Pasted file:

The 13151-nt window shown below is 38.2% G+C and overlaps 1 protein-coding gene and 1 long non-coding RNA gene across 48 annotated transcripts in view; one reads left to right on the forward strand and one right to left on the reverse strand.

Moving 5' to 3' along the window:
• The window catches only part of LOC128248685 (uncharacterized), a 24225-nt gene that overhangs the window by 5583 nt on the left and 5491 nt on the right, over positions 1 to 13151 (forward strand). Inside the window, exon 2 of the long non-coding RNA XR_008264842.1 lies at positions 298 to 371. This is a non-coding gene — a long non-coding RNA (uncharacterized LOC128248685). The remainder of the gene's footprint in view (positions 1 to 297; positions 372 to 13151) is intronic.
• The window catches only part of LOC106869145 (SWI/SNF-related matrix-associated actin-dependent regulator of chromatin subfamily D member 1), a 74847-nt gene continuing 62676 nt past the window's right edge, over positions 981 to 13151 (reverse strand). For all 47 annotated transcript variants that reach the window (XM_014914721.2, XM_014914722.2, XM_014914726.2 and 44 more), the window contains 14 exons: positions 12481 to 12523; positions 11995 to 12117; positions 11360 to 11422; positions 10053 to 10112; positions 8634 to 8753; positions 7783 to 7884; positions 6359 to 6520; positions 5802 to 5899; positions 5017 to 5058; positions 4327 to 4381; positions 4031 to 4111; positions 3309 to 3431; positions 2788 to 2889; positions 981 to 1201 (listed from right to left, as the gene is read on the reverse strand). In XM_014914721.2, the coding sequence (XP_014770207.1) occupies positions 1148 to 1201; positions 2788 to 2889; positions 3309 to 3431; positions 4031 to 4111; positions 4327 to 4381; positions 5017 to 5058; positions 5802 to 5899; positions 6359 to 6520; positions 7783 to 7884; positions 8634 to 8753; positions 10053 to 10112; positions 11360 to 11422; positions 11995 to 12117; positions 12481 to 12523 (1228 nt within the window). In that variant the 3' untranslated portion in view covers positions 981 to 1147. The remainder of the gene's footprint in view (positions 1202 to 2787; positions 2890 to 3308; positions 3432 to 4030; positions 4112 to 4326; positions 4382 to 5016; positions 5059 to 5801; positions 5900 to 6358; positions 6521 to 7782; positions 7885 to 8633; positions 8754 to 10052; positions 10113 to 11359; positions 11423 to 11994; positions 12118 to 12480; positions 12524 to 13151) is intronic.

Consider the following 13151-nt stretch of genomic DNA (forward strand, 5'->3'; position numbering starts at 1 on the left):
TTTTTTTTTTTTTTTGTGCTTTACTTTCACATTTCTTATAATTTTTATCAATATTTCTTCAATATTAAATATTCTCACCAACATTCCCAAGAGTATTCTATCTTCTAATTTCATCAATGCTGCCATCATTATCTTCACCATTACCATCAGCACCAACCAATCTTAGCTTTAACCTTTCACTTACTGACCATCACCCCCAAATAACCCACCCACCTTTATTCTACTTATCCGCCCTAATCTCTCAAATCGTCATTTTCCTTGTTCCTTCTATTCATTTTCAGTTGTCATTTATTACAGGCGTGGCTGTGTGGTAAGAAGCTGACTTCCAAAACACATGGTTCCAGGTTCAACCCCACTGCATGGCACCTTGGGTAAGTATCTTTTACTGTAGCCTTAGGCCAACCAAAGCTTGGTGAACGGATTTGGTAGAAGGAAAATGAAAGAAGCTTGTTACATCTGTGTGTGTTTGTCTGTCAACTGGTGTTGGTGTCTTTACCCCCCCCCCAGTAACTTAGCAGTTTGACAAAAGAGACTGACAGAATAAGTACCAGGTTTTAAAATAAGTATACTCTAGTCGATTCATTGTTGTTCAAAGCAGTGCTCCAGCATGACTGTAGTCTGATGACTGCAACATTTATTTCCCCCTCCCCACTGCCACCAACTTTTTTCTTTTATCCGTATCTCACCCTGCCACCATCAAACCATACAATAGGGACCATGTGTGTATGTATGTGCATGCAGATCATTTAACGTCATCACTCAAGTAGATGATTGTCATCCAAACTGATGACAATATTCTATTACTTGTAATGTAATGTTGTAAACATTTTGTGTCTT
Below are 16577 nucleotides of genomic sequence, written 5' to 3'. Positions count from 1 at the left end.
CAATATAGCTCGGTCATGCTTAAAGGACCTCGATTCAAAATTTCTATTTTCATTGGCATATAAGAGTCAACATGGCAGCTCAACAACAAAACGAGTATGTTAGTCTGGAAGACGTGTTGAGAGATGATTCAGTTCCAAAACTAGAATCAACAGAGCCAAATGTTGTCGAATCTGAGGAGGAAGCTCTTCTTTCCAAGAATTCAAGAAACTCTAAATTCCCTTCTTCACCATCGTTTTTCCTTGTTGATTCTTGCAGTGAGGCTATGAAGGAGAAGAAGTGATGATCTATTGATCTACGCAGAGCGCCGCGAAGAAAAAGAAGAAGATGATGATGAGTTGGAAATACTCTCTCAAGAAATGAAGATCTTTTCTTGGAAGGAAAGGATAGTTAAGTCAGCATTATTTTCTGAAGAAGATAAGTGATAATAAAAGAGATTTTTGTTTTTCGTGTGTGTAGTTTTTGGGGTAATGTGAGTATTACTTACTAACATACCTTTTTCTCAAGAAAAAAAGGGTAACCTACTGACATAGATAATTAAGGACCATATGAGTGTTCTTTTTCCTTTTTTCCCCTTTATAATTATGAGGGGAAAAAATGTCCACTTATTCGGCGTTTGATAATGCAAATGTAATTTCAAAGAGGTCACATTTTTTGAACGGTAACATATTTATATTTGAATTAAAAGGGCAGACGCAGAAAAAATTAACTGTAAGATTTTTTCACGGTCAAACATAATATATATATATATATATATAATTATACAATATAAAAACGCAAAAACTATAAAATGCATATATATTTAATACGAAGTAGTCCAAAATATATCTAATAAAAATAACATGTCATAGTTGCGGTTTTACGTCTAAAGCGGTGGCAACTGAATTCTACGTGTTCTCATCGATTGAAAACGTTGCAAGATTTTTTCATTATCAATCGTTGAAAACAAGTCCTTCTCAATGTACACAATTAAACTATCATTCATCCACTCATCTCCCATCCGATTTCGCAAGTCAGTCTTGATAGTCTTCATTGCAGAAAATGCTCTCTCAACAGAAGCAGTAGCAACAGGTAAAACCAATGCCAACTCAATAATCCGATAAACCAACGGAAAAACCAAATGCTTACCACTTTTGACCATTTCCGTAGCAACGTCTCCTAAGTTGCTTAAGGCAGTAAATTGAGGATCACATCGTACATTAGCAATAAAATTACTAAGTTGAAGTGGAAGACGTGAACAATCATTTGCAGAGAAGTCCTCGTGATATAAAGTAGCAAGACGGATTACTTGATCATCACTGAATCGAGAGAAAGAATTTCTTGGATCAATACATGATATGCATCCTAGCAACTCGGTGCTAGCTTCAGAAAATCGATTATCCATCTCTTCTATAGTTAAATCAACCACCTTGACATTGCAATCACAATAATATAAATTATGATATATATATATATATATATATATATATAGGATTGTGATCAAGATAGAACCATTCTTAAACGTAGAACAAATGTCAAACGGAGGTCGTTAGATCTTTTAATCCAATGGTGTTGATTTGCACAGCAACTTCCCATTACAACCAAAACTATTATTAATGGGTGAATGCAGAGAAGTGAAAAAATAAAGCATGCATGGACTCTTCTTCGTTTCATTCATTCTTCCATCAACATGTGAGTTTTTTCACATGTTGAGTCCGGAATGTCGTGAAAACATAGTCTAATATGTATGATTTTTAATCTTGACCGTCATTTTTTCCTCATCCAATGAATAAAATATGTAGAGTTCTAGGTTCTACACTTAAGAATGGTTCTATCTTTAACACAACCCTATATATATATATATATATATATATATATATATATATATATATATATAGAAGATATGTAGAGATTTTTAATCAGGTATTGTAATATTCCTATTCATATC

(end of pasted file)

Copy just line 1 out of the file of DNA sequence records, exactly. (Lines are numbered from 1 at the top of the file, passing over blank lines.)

The 13151-nt window shown below is 38.2% G+C and overlaps 1 protein-coding gene and 1 long non-coding RNA gene across 48 annotated transcripts in view; one reads left to right on the forward strand and one right to left on the reverse strand.